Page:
Any Given Sunday is the ultimate football movie and more fun than the last ten super bowls combined.

Lisa Marie’s Oscar Predictions For December


Well, here we go!

This is my last set of Oscar predictions for the year.  With the critics groups and some of the guilds having now announced their picks for the best of 2019, the Oscar picture is now a lot more clear.  Once Upon A Time In Hollywood, Parasite, The Irishman, 1917, and Marriage Story all seem to be guaranteed to pick up a nomination.    

I am going to go out on a limb and predict that, despite being ignored at SAG and by the Golden Globes, Uncut Gems will get some nominations as well.  Right now, the film just seems to have momentum on its side.  Realistically, I’m not a 100% convinced that it’ll be nominated, not the way I am with some other films.  It’s divisive film and I’m sure that some people think that rewarding Adam Sandler will just lead to him using his newfound respect to get a theatrical release for the next Grown Ups sequel.  But I’m going to take a chance and go with it.

(Of course, Nightcrawler and Jake Gyllenhaal also had a lot of momentum a few years ago and ended up getting totally shut out of the Oscars.)

Below are my predictions for December.  If you want to see how my thinking has evolved, be sure to check out my predictions for January, February, March, April, May, June, July, August, September, October, and November!

Best Picture

1917

Bombshell

The Irishman

JoJo Rabbit

Little Women

Marriage Story

Once Upon A Time In Hollywood

Parasite

Uncut Gems

Best Director

Bong Joon-ho for Parasite

Sam Mendes for 1917

The Safdie Brothers for Uncut Gems

Martin Scorsese for The Irishman

Quentin Tarantino for Once Upon A Time In Hollywood

Best Actor

Leonardo DiCaprio for Once Upon A Time In Hollywood

Adam Driver for Marriage Story

Taron Egerton for Rocketman

Joaquin Phoenix for Joker

Adam Sandler for Uncut Gems

Best Actress

Scarlett Johansson for Marriage Story

Luptia Nyong’o for Us

Saoirse Ronan for Little Women

Charlize Theron for Bombshell

Renee Zellweger for Judy

Best Supporting Actor

Willem DaFoe in The Lighthouse

Tom Hanks in A Beautiful Day In The Neighborhood

Al Pacino for The Irishman

Joe Pesci for The Irishman

Brad Pitt for Once Upon A Time In Hollywood

Best Supporting Actress

Laura Dern in Marriage Story

Scarlett Johansson in JoJo Rabbit

Jennifer Lopez in Hustlers

Florence Pugh in Little Women

Margot Robbie in Once Upon A Time In Hollywood

 

The Oscar nominations will be announced on January 13th!

Happy New Year, everyone!

Oscar, in happier times

The Dallas-Ft. Worth Film Critics Association Names 1917 As The Best of 2019!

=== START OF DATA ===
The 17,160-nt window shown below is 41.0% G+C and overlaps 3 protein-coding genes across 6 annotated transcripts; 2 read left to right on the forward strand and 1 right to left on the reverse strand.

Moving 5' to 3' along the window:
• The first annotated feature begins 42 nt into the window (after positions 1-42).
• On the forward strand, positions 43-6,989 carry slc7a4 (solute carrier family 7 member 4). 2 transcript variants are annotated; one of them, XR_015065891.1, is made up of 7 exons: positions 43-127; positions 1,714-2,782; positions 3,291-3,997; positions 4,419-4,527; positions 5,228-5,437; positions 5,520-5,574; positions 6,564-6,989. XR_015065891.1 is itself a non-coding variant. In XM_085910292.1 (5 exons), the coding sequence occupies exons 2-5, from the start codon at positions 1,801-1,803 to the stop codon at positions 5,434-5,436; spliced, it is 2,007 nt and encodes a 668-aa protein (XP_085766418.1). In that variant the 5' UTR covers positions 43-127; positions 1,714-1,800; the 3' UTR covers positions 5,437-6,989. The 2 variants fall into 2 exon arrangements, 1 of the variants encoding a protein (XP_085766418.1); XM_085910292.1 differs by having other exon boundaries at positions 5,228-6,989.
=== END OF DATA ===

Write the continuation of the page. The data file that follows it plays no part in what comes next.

Reunion Tower (picture by Erin Nicole)

Here are the winners in Dallas!

BEST PICTURE

Winner: 1917

Runners-up: MARRIAGE STORY (2); PARASITE (3); THE IRISHMAN (4); ONCE UPON A TIME IN HOLLYWOOD (5); JOJO RABBIT (6); LITTLE WOMEN (7); THE FAREWELL (8); THE TWO POPES (9); KNIVES OUT (10)

BEST ACTOR

Winner: Adam Driver, MARRIAGE STORY

Runners-up: Joaquin Phoenix, JOKER (2); Antonio Banderas, PAIN AND GLORY (3); Leonardo DiCaprio, ONCE UPON A TIME IN HOLLYWOOD (4); Robert De Niro, THE IRISHMAN (5)

BEST ACTRESS

Winner: Scarlett Johansson, MARRIAGE STORY

Runners-up: Renée Zellweger, JUDY (2); Charlize Theron, BOMBSHELL (3); Saoirse Ronan, LITTLE WOMEN (4); Awkwafina, THE FAREWELL (5, tie); Lupita Nyong’o, US (5, tie)

BEST SUPPORTING ACTOR

Winner: Brad Pitt, ONCE UPON A TIME IN HOLLYWOOD

Runners-up: Willem Dafoe, THE LIGHTHOUSE (2); Joe Pesci, THE IRISHMAN (3); Al Pacino, THE IRISHMAN (4); Shia LaBeouf, HONEY BOY (5)

BEST SUPPORTING ACTRESS

Winner: Laura Dern, MARRIAGE STORY

Runners-up: Margot Robbie, BOMBSHELL (2); Florence Pugh, LITTLE WOMEN (3); Jennifer Lopez, HUSTLERS (4); Annette Bening, THE REPORT (5)

BEST DIRECTOR

Winner: Sam Mendes, 1917

Runners-up: Bong Joon-ho, PARASITE (2); Martin Scorsese, THE IRISHMAN (3); Quentin Tarantino, ONCE UPON A TIME IN HOLLYWOOD (4); Noah Baumbach, MARRIAGE STORY (5)

BEST FOREIGN LANGUAGE FILM

Winner: PARASITE

Runners-up: PAIN AND GLORY (2); THE FAREWELL (3); LES MISÉRABLES (4); PORTRAIT OF A LADY ON FIRE (5)

BEST DOCUMENTARY

Winner: APOLLO 11

Runners-up: ONE CHILD NATION (2); AMERICAN FACTORY (3); HONEYLAND (4); FOR SAMA (5)

BEST ANIMATED FILM

Winner: TOY STORY 4

Runner-up: I LOST MY BODY

BEST SCREENPLAY

Winner: Noah Baumbach, MARRIAGE STORY

Runner-up: Steven Zaillian, THE IRISHMAN

BEST CINEMATOGRAPHY

Winner: Roger Deakins, 1917

Runner-up: Hong Kyung-pyo, PARASITE

BEST MUSICAL SCORE

Winner: Thomas Newman, 1917

Runner-up: Alexandre Desplat, LITTLE WOMEN

RUSSELL SMITH AWARD (best low-budget or cutting-edge independent film)

Winner: THE LIGHTHOUSE

The North Texas Film Critics Association Selects The Irishman As The Best of 2019!


The North Texas Film Critics Association announced their picks for the best of 2019 earlier today.  Speaking as a North Texas film critic, I’m a bit annoyed that I wasn’t consulted but oh well!  (To quote King of the Hill, “North Texas?  More like South Oklahoma!”)  Here are their winners:

BEST FILM